• Tour the Virginia State Capitol building.
  • Stroll the Riverfront Canal Walk for a window on creative repurposing of centuries-old warehouses and other rejuvenation efforts in downtown.
  • Dig into local history at the Valentine Richmond History Center, the Museum of the Confederacy and/or the Civil War Visitor Center at Tredegar Iron Works.
  • At gentler sections of the James River, float on an inner tube. Or push off in a kayak.
  • Follow in the footsteps of President Lincoln who visited Richmond and nearby Petersburg just days before he was assassinated in April 1865. Lincoln tours by Segway are available.

Things to do for Authentics

  • Stroll through historic and beautiful Hollywood Cemetery. Look for the graves of U.S. Presidents James Monroe and John Tyler and Confederate President Jefferson Davis as well as many of the leading figures in Richmond’s history.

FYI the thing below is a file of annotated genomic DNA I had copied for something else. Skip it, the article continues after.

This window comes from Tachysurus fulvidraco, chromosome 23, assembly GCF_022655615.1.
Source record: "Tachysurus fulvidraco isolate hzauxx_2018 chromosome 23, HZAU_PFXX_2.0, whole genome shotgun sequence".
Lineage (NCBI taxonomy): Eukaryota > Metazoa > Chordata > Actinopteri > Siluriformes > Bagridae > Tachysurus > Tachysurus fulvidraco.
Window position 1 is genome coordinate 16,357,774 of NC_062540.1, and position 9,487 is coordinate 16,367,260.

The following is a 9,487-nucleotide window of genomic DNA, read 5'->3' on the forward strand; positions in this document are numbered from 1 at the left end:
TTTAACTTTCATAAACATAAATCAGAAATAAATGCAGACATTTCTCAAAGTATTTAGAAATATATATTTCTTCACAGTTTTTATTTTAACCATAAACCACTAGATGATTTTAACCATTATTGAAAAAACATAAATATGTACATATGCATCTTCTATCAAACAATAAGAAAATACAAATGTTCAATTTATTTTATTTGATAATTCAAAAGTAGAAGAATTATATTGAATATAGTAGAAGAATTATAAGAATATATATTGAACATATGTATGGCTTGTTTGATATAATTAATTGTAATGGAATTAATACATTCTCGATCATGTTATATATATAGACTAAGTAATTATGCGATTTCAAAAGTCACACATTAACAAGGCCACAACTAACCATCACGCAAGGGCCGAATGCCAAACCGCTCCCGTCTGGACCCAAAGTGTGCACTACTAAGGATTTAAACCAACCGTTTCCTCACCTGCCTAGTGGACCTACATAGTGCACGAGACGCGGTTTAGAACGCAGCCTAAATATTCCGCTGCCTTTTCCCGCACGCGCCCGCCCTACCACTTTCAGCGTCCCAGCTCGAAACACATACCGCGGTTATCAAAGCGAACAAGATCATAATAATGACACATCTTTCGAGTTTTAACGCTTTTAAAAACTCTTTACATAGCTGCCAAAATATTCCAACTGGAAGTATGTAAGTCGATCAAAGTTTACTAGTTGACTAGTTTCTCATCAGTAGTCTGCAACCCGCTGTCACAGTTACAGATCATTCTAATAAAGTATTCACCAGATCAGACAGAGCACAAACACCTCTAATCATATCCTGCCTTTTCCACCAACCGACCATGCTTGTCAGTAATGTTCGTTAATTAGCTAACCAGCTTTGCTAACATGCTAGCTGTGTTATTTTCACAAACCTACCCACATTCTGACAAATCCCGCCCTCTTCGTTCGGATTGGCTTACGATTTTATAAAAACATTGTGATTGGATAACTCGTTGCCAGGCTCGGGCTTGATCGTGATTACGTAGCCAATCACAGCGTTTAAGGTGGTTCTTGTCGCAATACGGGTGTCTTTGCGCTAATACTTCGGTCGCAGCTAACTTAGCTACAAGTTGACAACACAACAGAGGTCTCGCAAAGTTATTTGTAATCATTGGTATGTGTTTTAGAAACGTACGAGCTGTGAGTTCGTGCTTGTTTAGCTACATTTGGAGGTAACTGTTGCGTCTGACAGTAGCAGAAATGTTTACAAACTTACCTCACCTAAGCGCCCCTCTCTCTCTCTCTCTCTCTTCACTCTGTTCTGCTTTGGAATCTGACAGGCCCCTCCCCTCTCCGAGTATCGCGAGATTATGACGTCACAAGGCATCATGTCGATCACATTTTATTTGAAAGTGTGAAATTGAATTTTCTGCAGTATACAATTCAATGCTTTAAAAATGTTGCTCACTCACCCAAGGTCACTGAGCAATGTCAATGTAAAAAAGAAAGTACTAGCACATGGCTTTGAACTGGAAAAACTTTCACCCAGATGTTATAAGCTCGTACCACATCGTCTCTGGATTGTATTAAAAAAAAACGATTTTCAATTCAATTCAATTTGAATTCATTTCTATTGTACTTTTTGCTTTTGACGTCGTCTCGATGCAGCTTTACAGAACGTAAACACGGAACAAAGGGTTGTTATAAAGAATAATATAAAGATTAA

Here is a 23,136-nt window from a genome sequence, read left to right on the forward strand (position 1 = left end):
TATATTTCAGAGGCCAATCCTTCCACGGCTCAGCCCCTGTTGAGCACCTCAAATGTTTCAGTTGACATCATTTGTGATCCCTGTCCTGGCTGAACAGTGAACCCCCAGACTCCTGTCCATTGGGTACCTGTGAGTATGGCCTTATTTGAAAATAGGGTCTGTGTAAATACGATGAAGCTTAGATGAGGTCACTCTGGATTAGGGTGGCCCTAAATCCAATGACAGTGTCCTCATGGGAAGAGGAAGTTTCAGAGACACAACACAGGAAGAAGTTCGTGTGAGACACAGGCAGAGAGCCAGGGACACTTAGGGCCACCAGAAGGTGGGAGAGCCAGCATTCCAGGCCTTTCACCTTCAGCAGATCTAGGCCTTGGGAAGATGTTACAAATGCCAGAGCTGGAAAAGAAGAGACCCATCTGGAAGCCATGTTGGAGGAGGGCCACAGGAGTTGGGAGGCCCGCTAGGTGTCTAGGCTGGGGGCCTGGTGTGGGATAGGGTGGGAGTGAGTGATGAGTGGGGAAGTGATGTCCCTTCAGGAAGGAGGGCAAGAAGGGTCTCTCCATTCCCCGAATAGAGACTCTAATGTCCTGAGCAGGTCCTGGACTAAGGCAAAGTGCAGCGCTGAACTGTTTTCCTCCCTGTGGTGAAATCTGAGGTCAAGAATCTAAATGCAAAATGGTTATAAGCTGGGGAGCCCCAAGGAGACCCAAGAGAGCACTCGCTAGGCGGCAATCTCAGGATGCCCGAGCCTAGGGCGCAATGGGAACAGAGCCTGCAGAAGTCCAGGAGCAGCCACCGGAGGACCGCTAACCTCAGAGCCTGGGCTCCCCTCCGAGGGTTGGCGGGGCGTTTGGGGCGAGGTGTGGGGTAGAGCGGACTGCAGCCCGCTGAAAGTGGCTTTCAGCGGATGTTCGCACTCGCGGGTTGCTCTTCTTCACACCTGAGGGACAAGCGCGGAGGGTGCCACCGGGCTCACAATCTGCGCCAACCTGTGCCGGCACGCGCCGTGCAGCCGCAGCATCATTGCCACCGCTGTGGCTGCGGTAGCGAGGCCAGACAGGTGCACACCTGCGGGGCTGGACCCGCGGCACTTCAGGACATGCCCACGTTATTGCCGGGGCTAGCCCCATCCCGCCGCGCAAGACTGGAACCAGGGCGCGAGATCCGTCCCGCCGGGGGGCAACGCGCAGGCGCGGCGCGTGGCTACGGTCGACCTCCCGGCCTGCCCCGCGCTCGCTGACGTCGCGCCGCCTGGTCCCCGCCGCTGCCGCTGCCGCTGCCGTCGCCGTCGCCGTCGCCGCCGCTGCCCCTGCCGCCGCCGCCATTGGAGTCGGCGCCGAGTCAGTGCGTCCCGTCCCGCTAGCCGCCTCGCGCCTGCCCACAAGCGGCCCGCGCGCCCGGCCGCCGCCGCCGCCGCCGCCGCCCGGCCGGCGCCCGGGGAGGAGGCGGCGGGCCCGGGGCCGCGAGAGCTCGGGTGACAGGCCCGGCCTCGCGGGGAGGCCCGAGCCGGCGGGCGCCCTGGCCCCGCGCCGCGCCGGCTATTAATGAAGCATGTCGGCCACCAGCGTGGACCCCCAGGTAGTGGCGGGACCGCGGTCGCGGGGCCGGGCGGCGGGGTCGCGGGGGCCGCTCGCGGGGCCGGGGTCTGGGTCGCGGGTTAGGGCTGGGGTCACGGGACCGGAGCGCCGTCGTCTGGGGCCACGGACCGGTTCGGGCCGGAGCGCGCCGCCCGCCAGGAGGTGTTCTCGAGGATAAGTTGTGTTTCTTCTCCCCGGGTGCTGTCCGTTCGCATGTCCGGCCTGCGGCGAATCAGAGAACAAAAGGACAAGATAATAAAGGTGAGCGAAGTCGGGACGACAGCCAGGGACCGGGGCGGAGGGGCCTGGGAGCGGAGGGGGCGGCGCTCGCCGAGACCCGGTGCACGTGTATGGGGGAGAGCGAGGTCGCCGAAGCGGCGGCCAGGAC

• Witness a reenactment of the Second Virginia Convention at the still-active St. John’s Church, where Patrick Henry concluded his speech with, “Give me liberty or give me death.” Costumed actors reenact the occasion Sunday afternoons from Memorial Day to Labor Day.
  • Take a short narrated cruise on the Kanawha Canal.
  • Walk the streets of the Fan District, known for its beautiful Victorian houses and wide Monument Avenue — and for its numerous and reasonably priced neighborhood bars.
  • See the Virginia Museum of Fine Arts by day; head to theater after dark.
  • Make your way through one or more historic homes, such as the Gilded Age Maymont mansion; Tuckahoe Plantation, Jefferson’s boyhood home; the Wilson House Museum, a plantation home, and the White House of the Confederacy.

Additional Resources

For more information, consult Richmond Region Tourism at www.visitrichmondva.com